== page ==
Two astronauts conducted the first of three spacewalks Saturday to make critical repairs to the International Space Station, NASA said.
The mission was meant to fix a broken line on one of the space station’s two external cooling pumps, according to NASA.
Half of the space station’s cooling system malfunctioned last week, forcing the crew to turn off all nonessential equipment.
NASA identified the astronauts conducting the spacewalk as Michael Hopkins and Richard Mastracchio.
Hopkins, a Missouri native, is a colonel in the U.S. Air Force, NASA said.
Mastracchio, born in Connecticut, is an engineer.
The two stepped out onto the space station at 7:01 a.m. ET.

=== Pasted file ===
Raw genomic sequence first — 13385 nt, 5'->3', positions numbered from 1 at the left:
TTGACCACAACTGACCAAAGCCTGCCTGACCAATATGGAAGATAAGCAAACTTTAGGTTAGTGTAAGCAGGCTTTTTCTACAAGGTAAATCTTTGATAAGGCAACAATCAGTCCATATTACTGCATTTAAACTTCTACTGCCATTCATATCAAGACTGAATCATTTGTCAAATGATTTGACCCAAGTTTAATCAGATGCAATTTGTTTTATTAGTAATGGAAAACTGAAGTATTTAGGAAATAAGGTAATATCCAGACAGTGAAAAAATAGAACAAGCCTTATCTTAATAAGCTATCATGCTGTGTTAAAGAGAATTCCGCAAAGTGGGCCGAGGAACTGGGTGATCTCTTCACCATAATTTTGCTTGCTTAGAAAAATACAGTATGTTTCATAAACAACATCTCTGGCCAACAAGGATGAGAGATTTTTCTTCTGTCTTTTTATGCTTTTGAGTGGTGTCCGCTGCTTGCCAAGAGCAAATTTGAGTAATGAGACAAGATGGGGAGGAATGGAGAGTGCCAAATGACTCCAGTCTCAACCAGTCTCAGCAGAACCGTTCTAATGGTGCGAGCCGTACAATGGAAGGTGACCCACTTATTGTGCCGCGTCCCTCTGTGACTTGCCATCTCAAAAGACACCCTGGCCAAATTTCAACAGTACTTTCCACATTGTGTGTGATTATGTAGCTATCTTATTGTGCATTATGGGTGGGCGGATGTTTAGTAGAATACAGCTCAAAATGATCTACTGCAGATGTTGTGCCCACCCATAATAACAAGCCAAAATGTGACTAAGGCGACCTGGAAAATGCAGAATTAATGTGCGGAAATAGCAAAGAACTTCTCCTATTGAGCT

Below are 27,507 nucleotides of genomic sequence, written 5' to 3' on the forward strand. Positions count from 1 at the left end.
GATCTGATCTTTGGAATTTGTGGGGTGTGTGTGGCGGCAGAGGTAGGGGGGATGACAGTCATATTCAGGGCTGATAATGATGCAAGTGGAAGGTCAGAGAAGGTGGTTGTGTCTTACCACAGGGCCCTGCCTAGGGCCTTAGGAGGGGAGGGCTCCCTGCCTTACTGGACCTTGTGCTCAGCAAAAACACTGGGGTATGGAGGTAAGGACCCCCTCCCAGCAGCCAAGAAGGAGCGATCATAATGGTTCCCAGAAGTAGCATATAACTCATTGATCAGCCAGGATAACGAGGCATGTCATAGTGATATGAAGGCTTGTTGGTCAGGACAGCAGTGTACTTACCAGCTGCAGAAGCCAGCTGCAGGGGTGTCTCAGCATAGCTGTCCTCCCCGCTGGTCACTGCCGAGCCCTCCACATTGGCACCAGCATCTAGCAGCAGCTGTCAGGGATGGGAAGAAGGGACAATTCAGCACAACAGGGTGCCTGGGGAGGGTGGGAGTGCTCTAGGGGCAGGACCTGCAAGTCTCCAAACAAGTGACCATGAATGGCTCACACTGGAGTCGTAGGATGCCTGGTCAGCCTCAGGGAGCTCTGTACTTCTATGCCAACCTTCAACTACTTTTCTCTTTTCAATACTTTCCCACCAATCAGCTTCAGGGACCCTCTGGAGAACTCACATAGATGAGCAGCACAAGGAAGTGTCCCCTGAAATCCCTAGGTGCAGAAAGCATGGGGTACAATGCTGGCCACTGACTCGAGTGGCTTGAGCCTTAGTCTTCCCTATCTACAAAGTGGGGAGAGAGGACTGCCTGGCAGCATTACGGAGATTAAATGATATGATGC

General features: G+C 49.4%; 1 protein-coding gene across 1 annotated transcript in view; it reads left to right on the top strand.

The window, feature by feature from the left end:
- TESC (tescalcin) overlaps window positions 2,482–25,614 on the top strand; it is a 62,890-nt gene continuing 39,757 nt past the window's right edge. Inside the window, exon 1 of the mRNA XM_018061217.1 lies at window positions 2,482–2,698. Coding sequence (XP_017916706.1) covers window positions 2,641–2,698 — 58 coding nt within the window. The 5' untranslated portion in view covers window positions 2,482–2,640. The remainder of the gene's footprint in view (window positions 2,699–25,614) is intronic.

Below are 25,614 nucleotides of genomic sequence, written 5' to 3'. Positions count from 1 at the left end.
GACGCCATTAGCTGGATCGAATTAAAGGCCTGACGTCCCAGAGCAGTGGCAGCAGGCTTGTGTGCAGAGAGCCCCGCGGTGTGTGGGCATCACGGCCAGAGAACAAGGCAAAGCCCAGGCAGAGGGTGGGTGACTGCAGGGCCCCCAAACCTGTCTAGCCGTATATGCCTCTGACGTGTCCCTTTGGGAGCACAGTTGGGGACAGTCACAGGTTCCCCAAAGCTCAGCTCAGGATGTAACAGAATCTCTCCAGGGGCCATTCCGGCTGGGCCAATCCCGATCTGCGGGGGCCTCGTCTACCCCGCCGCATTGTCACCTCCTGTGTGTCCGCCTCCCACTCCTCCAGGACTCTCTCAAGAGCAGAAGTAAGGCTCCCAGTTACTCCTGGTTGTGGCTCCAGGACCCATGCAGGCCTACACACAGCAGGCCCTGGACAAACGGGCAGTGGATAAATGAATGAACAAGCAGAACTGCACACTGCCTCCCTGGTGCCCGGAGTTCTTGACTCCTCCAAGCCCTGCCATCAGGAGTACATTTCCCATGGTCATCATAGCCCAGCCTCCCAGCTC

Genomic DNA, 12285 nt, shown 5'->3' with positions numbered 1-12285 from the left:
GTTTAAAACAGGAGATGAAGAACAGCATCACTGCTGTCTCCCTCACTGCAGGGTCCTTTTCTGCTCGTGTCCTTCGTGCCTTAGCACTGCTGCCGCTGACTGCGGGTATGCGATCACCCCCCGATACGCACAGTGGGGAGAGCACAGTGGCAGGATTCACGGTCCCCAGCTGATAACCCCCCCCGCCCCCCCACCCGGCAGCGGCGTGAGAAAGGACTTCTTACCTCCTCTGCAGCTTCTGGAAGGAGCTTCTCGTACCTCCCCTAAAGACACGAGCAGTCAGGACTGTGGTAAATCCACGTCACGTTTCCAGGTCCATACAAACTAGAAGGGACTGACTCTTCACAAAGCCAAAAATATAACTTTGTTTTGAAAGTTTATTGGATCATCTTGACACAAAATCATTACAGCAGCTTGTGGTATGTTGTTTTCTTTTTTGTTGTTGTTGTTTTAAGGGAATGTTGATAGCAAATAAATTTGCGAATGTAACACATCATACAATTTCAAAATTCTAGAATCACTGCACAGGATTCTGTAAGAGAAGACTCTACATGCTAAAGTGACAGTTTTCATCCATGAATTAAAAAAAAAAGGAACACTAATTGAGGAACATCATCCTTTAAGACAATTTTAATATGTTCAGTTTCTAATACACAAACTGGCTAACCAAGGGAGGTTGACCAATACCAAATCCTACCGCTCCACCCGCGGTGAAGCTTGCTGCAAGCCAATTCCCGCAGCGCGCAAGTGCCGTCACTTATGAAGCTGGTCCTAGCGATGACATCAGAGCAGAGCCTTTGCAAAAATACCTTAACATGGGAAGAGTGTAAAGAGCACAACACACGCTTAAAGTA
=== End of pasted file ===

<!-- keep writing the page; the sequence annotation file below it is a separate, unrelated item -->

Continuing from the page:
NASA wrote on its website after the spacewalk ended, “Rick Mastracchio and Mike Hopkins worked outside the International Space Station for about five-and-a-half hours on Saturday, removing a degraded ammonia pump module that has caused problems with the station’s cooling system.
“On their next spacewalk on Monday, Dec. 23, the spacewalkers are scheduled to install a spare pump module that has been stored on the station’s truss.”
In July an astronaut nearly drowned as water rose inside his helmet during a spacewalk.
To make sure the two crew members conducting the latest spacewalk did not encounter a similar problem, NASA said it gave them snorkels in case of an emergency.
The remaining walks were scheduled to happen on Monday and Wednesday – Christmas day.
But about three hours into the project, Mission Control said the men were working so quickly, that they may only need two days to complete the repairs.